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Managing agricultural phosphorus for water quality protection: principles for progress
BACKGROUND: The eutrophication of aquatic systems due to diffuse pollution of agricultural phosphorus (P) is a local, even regional, water quality problem that can be found world-wide. SCOPE: Sustainable management of P requires prudent tempering of agronomic practices, recognizing that additional steps are often required to reduce the downstream impacts of most production systems. CONCLUSIONS: Strategies to mitigate diffuse losses of P must consider chronic (edaphic) and acute, temporary (fertilizer, manure, vegetation) sources. Even then, hydrology can readily convert modest sources into significant loads, including via subsurface pathways. Systemic drivers, particularly P surpluses that result in long-term over-application of P to soils, are the most recalcitrant causes of diffuse P loss. Even in systems where P application is in balance with withdrawal, diffuse pollution can be exacerbated by management systems that promote accumulation of P within the effective layer of effective interaction between soils and runoff water. Indeed, conventional conservation practices aimed at controlling soil erosion must be evaluated in light of their ability to exacerbate dissolved P pollution. Understanding the opportunities and limitations of P management strategies is essential to ensure that water quality expectations are realistic and that our beneficial management practices are both efficient and effective.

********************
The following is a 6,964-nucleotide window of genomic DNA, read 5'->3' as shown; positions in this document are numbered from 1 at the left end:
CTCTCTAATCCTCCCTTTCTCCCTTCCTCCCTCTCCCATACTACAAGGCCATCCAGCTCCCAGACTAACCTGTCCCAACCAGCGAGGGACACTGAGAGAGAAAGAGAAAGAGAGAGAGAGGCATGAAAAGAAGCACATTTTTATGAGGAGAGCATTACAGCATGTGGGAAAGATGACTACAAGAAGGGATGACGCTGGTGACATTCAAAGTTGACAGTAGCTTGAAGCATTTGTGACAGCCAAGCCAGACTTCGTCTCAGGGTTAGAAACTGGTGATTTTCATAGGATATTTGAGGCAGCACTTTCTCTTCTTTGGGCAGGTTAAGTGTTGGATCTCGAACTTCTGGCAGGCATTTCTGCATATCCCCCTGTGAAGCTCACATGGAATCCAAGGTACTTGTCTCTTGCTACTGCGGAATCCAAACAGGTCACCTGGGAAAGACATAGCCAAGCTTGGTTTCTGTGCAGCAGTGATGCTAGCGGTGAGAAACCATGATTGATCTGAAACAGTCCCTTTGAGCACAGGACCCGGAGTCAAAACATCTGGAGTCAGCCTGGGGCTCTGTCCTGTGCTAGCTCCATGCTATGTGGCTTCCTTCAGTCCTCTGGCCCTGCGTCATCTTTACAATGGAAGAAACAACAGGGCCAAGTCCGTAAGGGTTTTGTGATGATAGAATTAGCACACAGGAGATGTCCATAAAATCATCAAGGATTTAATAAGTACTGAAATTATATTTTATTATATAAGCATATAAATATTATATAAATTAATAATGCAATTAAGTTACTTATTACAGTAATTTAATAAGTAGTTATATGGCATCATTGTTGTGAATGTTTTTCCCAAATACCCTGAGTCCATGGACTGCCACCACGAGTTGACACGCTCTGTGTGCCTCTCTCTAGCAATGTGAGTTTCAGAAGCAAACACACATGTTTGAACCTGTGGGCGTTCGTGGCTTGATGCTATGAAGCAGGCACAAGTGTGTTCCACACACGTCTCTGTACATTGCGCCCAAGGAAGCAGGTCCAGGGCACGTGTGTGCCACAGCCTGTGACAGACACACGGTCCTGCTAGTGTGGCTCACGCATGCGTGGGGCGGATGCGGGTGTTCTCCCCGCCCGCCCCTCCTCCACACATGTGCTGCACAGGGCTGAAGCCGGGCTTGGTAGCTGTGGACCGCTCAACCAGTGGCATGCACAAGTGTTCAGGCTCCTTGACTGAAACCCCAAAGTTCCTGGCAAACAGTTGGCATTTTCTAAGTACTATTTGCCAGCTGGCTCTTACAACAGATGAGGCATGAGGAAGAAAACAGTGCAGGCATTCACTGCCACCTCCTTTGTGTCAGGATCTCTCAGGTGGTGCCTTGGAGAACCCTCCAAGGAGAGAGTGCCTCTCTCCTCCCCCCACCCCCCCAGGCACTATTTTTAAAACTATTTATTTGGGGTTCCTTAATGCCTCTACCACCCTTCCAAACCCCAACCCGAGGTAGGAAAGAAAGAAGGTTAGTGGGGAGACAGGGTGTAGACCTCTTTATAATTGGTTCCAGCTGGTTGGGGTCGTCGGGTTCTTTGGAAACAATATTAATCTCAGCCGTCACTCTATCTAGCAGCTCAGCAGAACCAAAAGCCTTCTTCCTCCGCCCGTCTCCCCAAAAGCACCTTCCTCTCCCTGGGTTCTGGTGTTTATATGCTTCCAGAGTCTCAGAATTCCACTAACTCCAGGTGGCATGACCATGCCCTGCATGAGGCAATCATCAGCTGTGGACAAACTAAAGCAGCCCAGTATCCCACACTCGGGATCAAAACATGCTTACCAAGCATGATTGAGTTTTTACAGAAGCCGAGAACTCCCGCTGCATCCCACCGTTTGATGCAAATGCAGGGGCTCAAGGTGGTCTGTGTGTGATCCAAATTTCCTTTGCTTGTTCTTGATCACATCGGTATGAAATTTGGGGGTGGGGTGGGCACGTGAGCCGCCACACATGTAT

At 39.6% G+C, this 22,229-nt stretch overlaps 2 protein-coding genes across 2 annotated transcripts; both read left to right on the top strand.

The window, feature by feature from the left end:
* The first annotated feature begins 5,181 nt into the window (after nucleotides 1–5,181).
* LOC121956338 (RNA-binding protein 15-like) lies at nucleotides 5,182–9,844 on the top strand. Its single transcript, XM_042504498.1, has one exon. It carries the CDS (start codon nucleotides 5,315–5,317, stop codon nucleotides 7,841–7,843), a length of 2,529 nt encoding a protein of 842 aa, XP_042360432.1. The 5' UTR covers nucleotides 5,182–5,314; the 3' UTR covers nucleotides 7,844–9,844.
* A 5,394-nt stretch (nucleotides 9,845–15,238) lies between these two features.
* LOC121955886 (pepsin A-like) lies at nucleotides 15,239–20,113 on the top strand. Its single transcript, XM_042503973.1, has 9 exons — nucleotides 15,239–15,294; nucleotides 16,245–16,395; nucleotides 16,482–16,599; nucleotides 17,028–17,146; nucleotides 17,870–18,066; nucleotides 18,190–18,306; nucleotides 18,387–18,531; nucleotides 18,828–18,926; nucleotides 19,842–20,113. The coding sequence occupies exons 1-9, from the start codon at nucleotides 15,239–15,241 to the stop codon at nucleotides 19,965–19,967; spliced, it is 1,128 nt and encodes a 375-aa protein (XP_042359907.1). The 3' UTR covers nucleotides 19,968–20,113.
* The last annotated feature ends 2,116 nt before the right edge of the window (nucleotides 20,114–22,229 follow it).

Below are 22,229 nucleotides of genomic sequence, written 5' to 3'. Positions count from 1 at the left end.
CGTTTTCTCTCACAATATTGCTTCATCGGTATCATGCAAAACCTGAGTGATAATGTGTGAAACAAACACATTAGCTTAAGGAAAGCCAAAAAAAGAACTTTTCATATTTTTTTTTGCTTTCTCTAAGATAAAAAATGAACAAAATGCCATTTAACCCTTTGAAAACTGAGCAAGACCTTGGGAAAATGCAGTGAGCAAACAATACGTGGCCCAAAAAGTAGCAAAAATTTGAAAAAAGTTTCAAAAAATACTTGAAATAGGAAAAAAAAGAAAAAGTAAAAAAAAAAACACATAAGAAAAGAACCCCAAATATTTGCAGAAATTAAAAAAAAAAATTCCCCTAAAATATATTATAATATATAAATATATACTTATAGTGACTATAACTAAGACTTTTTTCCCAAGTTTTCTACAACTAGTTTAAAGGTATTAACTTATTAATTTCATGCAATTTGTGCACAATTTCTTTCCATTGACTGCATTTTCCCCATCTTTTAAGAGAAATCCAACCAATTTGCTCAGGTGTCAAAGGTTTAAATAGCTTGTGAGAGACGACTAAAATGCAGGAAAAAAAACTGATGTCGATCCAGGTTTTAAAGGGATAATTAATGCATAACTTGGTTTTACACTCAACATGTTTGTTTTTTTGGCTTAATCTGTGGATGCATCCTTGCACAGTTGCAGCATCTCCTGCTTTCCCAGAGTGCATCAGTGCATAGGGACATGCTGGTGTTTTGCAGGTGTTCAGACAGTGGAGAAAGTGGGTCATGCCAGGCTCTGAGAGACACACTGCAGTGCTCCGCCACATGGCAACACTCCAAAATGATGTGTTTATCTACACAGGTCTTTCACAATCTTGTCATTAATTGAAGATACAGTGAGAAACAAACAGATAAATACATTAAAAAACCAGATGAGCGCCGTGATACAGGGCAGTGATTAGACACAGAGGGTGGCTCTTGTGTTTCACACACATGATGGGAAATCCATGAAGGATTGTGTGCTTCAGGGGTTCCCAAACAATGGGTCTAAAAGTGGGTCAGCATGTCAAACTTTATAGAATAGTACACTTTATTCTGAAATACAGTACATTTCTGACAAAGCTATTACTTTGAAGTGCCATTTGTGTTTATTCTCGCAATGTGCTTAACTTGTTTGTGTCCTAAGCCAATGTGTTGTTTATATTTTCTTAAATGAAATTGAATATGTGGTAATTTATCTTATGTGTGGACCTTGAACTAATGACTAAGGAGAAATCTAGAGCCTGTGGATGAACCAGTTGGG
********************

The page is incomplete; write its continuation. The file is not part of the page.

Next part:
Peter J. A. Kleinman
Andrew N. Sharpley
Richard W. McDowell
Don N. Flaten
Anthony R. Buda
nonpoint source pollution
Plant and soil 2011 12 v.349 no.1-2
Journal Articles, USDA Authors, Peer-Reviewed
Works produced by employees of the U.S. Government as part of their official duties are not copyrighted within the U.S. The content of this document is not copyrighted.
Agricultural Research Service
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